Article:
Khaleej Times

Listening into the market for voice

- SANJIV PURUSHOTHA­M VALUE MINING The writer is founding partner at Bridge DFS, a bespoke financial advisory firm ( Views expressed are his own and do not reflect the newspaper’s policy. He can be contacted at sanjiv@

Soundeals is serving in an industry that never dies. The media industry is the past, present and future

AbdAllah Khashaba,

Co-founder, Soundeals


The author’s shorthand for Happiness Index, Infrastruc­ture, Talent, Regulation­s, Access and Capital. The six pillars that make the UAE a great place for a startup. This week’s article is about Talent and Access. estimates the global voiceover industry to be $4.4 billion in 2017. That’s worth about 15,000 apartments in Downtown. Approximat­ely 20,000 Ferraris.

Interestin­gly, voice is one area where artificial intelligen­ce loses the plot. Human beings have developed an unwritten code relating to verbal signals over millennia of dealing with billions and billions of life-threatenin­g and life-enhancing situations. Computers cannot connect emotions to the words that are being used.

Speaking on a related subject, French songwriter Benoit Carre in a January 2018 BBC article says: “A human is always needed to stitch the songs together, give them structure and emotion. Without people, (its) songs would be a bit rubbish. The ‘it’ refers to a highly advanced artificial intelligen­ce-based music composing tool called Flow Machines.

So what is Soundeals and who is AbdAllah Khashaba? Speaking about his company, Khashaba says: “Soundeals is serving in an industry that never dies. The media industry is the past, present and the future.”

He elaborates, “Soundeals is future-ready, because the future is for online services and costs reduction is a demand across the world. If we consider the opportunit­ies smart cities present, and the amount of government­al facilities and companies using voice recording every day in their IVR system only, it is enormous. Think about radio ads, TV ads, audiobooks, e-learning, YouTube videos and any related voice recordings, and it becomes obvious that voice is an everyday essential.”

But what if voice is delivered by engines similar to the ones that power Alexa and Siri? There is quite a bit of runway before machine-generated sounds can capture all the nuances of the human voice. Soundeals aims to tap into this gap and grow. Khashaba takes pride in saying, “Soundeals is growing rapidly. As of the first half of 2017, 303 projects were delivered while in the first half of 2018, 1,035 projects were delivered. By 2020, we are expecting to deliver 12,000 projects per year.”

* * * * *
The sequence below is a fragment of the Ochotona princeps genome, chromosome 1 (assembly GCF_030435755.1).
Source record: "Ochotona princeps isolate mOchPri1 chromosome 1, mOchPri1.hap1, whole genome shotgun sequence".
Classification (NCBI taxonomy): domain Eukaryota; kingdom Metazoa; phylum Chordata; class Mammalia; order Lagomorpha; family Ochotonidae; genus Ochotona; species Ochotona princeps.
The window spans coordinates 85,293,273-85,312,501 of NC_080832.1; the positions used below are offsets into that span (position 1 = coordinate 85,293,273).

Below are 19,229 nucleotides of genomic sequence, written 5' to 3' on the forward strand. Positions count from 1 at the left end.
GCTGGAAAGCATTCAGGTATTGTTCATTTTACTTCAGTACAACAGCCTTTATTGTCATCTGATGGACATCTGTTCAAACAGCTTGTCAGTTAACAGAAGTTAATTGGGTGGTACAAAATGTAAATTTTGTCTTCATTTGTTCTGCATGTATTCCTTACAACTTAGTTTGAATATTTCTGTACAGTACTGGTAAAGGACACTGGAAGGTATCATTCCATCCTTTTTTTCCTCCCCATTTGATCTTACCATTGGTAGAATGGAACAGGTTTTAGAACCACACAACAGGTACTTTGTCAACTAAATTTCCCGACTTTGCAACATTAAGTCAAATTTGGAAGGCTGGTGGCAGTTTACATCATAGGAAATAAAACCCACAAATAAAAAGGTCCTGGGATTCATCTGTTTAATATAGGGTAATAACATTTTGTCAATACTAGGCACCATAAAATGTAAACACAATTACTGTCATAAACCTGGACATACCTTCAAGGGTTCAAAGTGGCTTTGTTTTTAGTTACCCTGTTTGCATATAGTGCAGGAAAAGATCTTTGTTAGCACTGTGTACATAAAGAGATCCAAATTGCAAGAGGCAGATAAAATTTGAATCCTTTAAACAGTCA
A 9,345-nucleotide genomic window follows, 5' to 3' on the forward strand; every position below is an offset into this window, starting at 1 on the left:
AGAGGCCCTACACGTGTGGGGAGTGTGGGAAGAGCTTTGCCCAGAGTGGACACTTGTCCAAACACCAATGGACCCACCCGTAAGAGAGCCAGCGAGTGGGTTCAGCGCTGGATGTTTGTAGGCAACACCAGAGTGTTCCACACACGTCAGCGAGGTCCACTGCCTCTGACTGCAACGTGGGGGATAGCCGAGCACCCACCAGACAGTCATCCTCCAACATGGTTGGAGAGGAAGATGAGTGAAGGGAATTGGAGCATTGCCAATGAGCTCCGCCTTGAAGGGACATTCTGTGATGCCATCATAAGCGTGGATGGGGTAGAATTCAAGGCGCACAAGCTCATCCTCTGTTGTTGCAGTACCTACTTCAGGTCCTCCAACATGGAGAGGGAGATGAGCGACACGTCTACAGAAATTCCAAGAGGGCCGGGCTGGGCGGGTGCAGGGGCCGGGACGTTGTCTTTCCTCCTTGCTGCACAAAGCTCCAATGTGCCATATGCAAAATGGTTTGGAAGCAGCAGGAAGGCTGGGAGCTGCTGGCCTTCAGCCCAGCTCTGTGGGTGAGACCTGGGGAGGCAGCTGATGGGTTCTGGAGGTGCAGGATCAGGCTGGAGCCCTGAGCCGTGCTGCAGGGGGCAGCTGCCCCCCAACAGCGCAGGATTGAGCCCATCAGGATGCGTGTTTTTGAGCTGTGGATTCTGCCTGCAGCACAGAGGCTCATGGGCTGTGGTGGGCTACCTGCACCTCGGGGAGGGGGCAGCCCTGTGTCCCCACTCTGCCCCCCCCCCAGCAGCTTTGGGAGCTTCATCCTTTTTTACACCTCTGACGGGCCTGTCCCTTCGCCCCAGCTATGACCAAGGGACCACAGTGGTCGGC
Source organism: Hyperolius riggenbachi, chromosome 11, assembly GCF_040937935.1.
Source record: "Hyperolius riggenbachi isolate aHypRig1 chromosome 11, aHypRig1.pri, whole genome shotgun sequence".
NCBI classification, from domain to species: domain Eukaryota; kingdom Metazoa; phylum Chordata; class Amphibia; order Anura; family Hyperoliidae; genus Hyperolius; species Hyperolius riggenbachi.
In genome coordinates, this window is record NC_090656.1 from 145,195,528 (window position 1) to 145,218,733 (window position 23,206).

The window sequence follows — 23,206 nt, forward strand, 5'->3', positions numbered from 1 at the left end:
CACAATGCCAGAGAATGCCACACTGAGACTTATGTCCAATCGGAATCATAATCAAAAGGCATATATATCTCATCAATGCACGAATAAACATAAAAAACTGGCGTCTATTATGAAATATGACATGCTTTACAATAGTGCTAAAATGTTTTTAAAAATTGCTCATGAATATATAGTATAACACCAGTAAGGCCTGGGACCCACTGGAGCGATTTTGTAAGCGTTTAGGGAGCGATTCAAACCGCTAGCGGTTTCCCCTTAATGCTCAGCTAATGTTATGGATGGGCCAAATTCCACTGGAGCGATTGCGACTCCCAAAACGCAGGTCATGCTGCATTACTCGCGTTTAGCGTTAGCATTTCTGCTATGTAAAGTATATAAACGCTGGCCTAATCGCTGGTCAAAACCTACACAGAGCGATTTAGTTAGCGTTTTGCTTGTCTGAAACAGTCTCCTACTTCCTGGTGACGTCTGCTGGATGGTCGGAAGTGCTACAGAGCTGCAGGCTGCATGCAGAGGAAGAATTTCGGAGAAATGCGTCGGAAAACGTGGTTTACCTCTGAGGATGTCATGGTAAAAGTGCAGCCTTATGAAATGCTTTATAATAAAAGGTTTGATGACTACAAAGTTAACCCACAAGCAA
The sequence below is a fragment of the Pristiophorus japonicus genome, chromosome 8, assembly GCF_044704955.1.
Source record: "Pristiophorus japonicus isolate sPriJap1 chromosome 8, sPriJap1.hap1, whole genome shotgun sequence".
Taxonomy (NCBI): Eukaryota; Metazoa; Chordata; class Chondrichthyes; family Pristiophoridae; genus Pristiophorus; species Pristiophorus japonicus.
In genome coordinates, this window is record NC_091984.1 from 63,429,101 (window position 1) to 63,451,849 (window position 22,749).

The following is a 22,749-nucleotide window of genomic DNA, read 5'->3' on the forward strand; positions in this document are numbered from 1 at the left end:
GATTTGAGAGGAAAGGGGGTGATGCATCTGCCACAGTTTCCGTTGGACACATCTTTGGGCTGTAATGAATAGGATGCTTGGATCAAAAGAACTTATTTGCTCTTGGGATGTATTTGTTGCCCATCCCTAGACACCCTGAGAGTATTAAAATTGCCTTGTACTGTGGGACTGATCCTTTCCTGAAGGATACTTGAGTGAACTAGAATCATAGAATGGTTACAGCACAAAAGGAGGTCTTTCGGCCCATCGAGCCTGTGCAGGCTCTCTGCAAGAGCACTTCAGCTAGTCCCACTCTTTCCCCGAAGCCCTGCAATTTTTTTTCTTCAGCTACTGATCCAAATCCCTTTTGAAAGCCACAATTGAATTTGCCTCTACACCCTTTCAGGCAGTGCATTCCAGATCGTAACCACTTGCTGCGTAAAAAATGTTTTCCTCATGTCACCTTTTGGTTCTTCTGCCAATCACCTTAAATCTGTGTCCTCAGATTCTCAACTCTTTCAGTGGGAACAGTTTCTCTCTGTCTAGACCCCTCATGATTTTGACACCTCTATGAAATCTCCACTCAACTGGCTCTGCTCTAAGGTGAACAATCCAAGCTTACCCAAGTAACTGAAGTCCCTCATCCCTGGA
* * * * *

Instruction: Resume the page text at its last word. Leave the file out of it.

When quizzed about what is behind this trajectory, he points to two core engines. One is the secular, burgeoning need for voice content from multiple sources. The second is Soundeals’ own methodolog­y to tap into this need and the way it seeks to differenti­ate itself from competitio­n.

First, the need for voiceover is growing from multiple sectors. About 58 per cent of global demand is from the entertainm­ent industry, the largest ‘consumer’ in the category. 19 per cent comes from advertisin­g, 18 per cent from business and 5 per cent from education. It is core to digital media production. This includes placement of digital advertisem­ents and content via social media and traditiona­l. TV, radio and Internet. Then there is e-learning content, animation movies, games, VR, AR and audio books. Plus corporate demand for IVR recordings, events presentati­ons and internal broadcasti­ng.

Second is how Soundeals intends to capture share of this market. It’s started through geo-centering in the Middle East. It then layers on a quality assurance protocol for buyer-and-seller protection. Once this is done, it creates a fully self-serving marketplac­e, stepping in only when required. All negotiatio­ns, deals and payments happen automatica­lly.

The revenue model has four drivers. The basic is the commission­based stream based on pure deal closure. The second is the availabili­ty of ancillary products and services that relate to voice and non-voice elements. Another driver is a bespoke service capability that enables buyers to commission the company to fulfil the order. The last driver is advertisin­g revenue through placements on the company website.

The co-founders are AbdAllah Khashaba and Khuzi Al Rawas. AbdAllah is a 30 year-old Egyptian engineer who’s led the developmen­t and management process of the platform. Al Rawas is also of the same age and is an Omani businessma­n who’s the seed funder of the initiative.

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